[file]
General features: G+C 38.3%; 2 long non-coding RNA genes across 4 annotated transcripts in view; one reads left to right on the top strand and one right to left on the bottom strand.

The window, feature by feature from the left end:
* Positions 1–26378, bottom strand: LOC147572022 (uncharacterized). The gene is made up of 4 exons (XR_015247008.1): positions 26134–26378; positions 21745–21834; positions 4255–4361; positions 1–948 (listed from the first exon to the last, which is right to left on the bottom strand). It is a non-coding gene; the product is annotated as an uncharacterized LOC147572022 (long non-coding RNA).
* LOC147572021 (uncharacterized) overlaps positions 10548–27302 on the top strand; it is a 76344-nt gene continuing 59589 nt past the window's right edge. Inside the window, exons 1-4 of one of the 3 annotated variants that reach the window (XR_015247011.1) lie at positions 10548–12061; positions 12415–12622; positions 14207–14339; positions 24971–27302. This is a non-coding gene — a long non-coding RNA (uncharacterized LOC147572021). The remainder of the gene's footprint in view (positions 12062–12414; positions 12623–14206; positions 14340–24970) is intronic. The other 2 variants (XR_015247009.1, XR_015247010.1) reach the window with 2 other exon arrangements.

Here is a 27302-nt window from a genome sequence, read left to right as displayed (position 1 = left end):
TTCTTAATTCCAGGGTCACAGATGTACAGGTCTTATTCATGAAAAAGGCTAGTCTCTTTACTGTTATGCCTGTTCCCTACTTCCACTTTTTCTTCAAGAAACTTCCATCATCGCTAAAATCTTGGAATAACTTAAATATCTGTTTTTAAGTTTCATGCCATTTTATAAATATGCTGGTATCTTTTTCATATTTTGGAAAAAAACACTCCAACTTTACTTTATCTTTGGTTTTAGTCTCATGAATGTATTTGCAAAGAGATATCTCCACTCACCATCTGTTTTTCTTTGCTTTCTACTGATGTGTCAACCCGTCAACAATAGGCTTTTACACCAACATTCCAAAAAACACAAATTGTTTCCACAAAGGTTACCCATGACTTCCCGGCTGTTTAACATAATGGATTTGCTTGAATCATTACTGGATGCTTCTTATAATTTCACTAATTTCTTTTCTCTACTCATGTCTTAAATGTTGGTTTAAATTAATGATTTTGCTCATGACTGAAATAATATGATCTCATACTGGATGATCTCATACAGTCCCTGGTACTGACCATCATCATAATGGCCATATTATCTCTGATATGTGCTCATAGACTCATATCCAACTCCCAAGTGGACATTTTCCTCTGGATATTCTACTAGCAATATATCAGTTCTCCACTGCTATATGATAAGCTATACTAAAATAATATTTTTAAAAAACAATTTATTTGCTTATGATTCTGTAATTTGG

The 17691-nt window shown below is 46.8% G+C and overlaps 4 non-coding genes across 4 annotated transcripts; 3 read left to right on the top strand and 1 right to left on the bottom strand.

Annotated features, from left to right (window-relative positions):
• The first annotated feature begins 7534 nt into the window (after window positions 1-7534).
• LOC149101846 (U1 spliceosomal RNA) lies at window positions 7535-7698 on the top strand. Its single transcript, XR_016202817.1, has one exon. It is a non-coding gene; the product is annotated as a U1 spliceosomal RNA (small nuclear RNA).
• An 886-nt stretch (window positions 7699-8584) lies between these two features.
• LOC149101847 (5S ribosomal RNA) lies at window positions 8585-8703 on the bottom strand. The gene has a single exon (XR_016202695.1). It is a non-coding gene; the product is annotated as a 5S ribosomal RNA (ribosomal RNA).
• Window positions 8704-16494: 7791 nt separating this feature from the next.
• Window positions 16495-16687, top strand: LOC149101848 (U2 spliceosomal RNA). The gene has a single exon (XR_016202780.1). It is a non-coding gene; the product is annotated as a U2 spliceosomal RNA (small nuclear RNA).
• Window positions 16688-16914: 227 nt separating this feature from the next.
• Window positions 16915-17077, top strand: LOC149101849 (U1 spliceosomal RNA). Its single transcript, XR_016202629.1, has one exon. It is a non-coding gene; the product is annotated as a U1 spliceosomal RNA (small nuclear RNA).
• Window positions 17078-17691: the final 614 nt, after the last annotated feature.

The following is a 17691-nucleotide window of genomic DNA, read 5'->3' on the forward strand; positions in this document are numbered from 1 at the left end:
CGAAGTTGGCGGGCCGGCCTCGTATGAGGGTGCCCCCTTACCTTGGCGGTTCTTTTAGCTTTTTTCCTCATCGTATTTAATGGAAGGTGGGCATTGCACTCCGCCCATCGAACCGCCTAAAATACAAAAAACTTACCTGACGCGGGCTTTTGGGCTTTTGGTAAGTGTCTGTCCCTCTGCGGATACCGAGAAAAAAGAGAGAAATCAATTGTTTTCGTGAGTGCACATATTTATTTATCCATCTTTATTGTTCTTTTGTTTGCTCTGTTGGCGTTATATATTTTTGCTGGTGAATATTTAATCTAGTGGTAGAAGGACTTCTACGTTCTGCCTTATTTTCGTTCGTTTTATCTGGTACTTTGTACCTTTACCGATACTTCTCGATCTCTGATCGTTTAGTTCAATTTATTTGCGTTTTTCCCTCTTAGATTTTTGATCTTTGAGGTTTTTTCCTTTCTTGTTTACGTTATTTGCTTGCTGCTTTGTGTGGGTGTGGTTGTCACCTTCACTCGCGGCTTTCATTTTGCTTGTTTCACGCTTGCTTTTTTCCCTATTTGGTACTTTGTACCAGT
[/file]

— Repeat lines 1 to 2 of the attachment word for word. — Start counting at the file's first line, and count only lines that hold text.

General features: G+C 38.3%; 2 long non-coding RNA genes across 4 annotated transcripts in view; one reads left to right on the top strand and one right to left on the bottom strand.

The window, feature by feature from the left end: